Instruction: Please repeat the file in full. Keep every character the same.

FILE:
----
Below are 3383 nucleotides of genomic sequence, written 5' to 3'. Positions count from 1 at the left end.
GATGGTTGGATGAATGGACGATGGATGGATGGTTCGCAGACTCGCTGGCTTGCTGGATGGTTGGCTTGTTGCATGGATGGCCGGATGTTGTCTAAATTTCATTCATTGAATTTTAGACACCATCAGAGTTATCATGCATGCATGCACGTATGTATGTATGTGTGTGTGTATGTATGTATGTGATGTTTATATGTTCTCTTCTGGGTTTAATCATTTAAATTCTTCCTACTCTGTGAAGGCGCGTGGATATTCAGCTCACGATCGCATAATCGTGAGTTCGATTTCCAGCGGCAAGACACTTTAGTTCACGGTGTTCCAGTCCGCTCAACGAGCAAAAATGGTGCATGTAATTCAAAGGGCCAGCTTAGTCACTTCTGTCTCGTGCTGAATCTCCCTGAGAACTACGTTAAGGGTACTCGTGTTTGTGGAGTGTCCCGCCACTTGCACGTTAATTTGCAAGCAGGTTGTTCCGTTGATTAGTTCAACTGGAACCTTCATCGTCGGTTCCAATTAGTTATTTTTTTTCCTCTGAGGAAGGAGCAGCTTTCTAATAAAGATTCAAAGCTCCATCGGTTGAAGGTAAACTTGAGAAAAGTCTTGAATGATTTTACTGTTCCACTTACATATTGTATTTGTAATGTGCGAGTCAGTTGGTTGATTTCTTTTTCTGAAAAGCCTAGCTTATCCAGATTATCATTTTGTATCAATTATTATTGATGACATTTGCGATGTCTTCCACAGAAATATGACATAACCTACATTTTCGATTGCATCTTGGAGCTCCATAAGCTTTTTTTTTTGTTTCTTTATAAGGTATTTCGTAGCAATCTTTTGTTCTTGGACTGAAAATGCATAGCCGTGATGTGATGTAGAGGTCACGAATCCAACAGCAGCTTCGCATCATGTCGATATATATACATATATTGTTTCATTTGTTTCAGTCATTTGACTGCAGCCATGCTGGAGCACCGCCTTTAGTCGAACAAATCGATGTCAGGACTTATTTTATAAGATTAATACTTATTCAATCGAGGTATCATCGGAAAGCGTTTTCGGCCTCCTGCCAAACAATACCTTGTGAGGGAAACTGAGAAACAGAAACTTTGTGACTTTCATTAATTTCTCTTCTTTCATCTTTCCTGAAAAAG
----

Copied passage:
Below are 3383 nucleotides of genomic sequence, written 5' to 3'. Positions count from 1 at the left end.
GATGGTTGGATGAATGGACGATGGATGGATGGTTCGCAGACTCGCTGGCTTGCTGGATGGTTGGCTTGTTGCATGGATGGCCGGATGTTGTCTAAATTTCATTCATTGAATTTTAGACACCATCAGAGTTATCATGCATGCATGCACGTATGTATGTATGTGTGTGTGTATGTATGTATGTGATGTTTATATGTTCTCTTCTGGGTTTAATCATTTAAATTCTTCCTACTCTGTGAAGGCGCGTGGATATTCAGCTCACGATCGCATAATCGTGAGTTCGATTTCCAGCGGCAAGACACTTTAGTTCACGGTGTTCCAGTCCGCTCAACGAGCAAAAATGGTGCATGTAATTCAAAGGGCCAGCTTAGTCACTTCTGTCTCGTGCTGAATCTCCCTGAGAACTACGTTAAGGGTACTCGTGTTTGTGGAGTGTCCCGCCACTTGCACGTTAATTTGCAAGCAGGTTGTTCCGTTGATTAGTTCAACTGGAACCTTCATCGTCGGTTCCAATTAGTTATTTTTTTTCCTCTGAGGAAGGAGCAGCTTTCTAATAAAGATTCAAAGCTCCATCGGTTGAAGGTAAACTTGAGAAAAGTCTTGAATGATTTTACTGTTCCACTTACATATTGTATTTGTAATGTGCGAGTCAGTTGGTTGATTTCTTTTTCTGAAAAGCCTAGCTTATCCAGATTATCATTTTGTATCAATTATTATTGATGACATTTGCGATGTCTTCCACAGAAATATGACATAACCTACATTTTCGATTGCATCTTGGAGCTCCATAAGCTTTTTTTTTTGTTTCTTTATAAGGTATTTCGTAGCAATCTTTTGTTCTTGGACTGAAAATGCATAGCCGTGATGTGATGTAGAGGTCACGAATCCAACAGCAGCTTCGCATCATGTCGATATATATACATATATTGTTTCATTTGTTTCAGTCATTTGACTGCAGCCATGCTGGAGCACCGCCTTTAGTCGAACAAATCGATGTCAGGACTTATTTTATAAGATTAATACTTATTCAATCGAGGTATCATCGGAAAGCGTTTTCGGCCTCCTGCCAAACAATACCTTGTGAGGGAAACTGAGAAACAGAAACTTTGTGACTTTCATTAATTTCTCTTCTTTCATCTTTCCTGAAAAAG